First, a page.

The five children of a Pentecostal couple in Norway were taken from their family because their parents spanked them, not because of their religious faith, according to a lawyer close to the case.
Ruth and Marius Bodnariu lost their children to Norway's Barnevernet or children's services last November in a case that has attracted world-wide attention. It was reported that the couple's religious faith had raised concerns at the children's school and their case was taken up by religious liberty campaigners. The case also fitted others where the children of immigrant or mixed-ethnicity families had been removed; Marius Bodnariu is from Romania.
US-based Peter Costea, president of the Alliance for Romania's Families, told the Christian Post that court documents showed that the children were removed because they told investigators their parents spanked them as a disciplinary measure, not for religious reasons. Corporal punishment of children is illegal in Norway and schools are obliged to report it.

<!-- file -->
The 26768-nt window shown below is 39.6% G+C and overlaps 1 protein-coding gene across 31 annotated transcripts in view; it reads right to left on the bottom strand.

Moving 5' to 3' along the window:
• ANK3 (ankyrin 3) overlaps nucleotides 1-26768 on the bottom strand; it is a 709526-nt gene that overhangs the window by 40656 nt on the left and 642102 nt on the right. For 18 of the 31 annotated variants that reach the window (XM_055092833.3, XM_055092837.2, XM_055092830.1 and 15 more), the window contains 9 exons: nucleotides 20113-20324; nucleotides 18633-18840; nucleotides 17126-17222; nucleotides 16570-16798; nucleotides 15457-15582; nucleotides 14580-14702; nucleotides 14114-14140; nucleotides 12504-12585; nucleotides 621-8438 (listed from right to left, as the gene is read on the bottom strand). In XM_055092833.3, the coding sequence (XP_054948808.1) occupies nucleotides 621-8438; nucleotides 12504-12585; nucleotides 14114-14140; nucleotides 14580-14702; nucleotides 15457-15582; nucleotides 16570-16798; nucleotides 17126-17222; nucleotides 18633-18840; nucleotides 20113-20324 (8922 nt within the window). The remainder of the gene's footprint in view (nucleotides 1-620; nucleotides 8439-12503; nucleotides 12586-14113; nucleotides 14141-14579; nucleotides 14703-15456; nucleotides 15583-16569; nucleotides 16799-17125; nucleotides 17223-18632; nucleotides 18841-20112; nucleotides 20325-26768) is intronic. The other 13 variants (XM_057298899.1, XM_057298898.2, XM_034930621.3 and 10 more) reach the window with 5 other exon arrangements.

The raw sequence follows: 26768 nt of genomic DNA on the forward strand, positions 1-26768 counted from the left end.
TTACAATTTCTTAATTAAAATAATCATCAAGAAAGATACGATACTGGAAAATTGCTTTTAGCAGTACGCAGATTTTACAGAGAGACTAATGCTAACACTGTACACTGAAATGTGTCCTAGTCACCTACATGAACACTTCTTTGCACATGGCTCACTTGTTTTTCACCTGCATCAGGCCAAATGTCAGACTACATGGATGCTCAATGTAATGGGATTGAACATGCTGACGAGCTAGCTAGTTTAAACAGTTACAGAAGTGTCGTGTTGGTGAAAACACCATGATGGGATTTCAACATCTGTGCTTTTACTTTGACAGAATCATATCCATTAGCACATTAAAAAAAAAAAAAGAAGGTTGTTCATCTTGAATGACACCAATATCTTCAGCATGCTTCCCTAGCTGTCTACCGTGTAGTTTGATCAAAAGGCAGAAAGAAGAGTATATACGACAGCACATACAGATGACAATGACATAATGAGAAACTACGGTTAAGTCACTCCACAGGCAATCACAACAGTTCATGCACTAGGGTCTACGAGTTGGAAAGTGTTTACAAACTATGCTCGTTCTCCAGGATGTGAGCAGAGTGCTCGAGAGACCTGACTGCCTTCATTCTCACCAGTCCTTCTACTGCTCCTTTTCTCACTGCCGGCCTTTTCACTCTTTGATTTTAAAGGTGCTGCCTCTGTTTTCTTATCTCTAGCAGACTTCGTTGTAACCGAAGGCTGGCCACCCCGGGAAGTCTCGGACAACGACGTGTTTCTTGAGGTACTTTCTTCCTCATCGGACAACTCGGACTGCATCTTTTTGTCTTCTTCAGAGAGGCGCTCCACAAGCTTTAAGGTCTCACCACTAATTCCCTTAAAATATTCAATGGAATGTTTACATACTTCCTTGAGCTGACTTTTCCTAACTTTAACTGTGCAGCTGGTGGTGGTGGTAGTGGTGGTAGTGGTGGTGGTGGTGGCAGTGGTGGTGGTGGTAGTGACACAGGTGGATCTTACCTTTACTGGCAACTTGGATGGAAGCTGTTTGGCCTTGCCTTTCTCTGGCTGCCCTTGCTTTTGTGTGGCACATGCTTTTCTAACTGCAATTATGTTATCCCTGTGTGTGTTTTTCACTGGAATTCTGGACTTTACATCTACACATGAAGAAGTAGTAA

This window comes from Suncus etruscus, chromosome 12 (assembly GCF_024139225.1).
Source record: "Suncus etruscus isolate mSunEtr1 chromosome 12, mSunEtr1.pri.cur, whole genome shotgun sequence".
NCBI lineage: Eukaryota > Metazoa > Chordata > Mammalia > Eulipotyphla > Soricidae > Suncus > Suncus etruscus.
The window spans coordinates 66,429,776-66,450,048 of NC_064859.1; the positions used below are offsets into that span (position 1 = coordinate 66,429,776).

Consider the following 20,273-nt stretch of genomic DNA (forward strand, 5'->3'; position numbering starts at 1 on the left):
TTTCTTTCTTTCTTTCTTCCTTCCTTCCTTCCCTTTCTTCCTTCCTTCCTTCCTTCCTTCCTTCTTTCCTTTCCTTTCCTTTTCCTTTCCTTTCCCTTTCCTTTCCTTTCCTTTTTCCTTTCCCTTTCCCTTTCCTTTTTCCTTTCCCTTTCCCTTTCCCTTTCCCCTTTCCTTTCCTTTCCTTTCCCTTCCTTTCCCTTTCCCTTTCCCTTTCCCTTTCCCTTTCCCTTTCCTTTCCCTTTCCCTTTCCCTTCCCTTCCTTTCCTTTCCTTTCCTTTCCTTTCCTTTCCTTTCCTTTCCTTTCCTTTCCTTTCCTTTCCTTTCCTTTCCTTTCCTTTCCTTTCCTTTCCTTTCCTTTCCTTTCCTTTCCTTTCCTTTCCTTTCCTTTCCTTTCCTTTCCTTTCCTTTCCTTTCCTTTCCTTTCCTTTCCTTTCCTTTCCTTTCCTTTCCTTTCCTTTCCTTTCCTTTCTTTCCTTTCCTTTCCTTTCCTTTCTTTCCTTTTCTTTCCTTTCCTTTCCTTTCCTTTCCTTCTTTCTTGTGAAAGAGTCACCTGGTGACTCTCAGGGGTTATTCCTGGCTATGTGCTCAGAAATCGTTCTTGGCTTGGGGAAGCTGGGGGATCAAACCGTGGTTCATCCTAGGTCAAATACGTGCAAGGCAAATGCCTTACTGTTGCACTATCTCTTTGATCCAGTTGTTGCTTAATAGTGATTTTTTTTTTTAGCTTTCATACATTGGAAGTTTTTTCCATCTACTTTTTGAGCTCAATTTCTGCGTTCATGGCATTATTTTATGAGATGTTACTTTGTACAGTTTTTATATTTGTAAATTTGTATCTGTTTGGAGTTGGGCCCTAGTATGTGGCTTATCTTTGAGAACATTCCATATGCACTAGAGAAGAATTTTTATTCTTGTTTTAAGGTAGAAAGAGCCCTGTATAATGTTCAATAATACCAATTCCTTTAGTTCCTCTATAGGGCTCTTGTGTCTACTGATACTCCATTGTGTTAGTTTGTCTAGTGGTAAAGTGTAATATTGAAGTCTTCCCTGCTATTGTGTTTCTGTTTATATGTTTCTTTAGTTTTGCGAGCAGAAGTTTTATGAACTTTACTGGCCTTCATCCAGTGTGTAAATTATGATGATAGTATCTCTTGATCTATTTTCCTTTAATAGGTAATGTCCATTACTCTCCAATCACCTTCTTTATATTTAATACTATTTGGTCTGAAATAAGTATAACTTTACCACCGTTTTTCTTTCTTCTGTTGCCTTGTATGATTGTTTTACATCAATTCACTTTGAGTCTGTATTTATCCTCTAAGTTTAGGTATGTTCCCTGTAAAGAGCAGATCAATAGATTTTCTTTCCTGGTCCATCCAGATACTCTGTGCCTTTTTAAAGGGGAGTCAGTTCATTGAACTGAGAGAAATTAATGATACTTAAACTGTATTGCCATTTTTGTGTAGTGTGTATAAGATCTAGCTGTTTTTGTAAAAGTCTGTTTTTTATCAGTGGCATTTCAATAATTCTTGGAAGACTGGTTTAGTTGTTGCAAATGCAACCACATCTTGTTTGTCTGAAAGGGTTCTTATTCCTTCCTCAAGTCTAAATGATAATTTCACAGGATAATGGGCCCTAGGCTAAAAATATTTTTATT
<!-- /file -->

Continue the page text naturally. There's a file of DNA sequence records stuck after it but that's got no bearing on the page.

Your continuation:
The Christian Post cites a letter to Norway's ambassador to Romania, Tove Bruvik Westberg, in which Costea described the authorities' behaviour as "totalitarian extremism".
He wrote that Norway has violated the Bodnariu's parenting rights and added that the "punishment doesn't fit the crime."
"The Bodnariu family has been accused of spanking its children. Yet, the authorities translated this accusation into child abuse, which is farthest from the truth," Costea wrote. "Biological parents have the inherent right to reasonably discipline their children. The fact that Norway has banned corporal punishment of children does not mean that Norway is right in this matter and the rest of the world wrong."
He said the authorities had been "irrational and extreme".
Costea told the Christian Post that testimony from neighbours and the school principal about the good health and wellbeing of the children had been disregarded by the Barnevernet.
At least 10 members of the Romanian parliament travelled to Oslo last week to intercede with the Norwegian authorities.
A decision about whether to put the children up for adoption will be taken in March.
A petition in support of the family has reached more than 57,000 signatures. The Barnevernet, which has refused to comment on the case citing privacy issues, has been the target of intense criticism not just from Romania but from many other countries for its policies.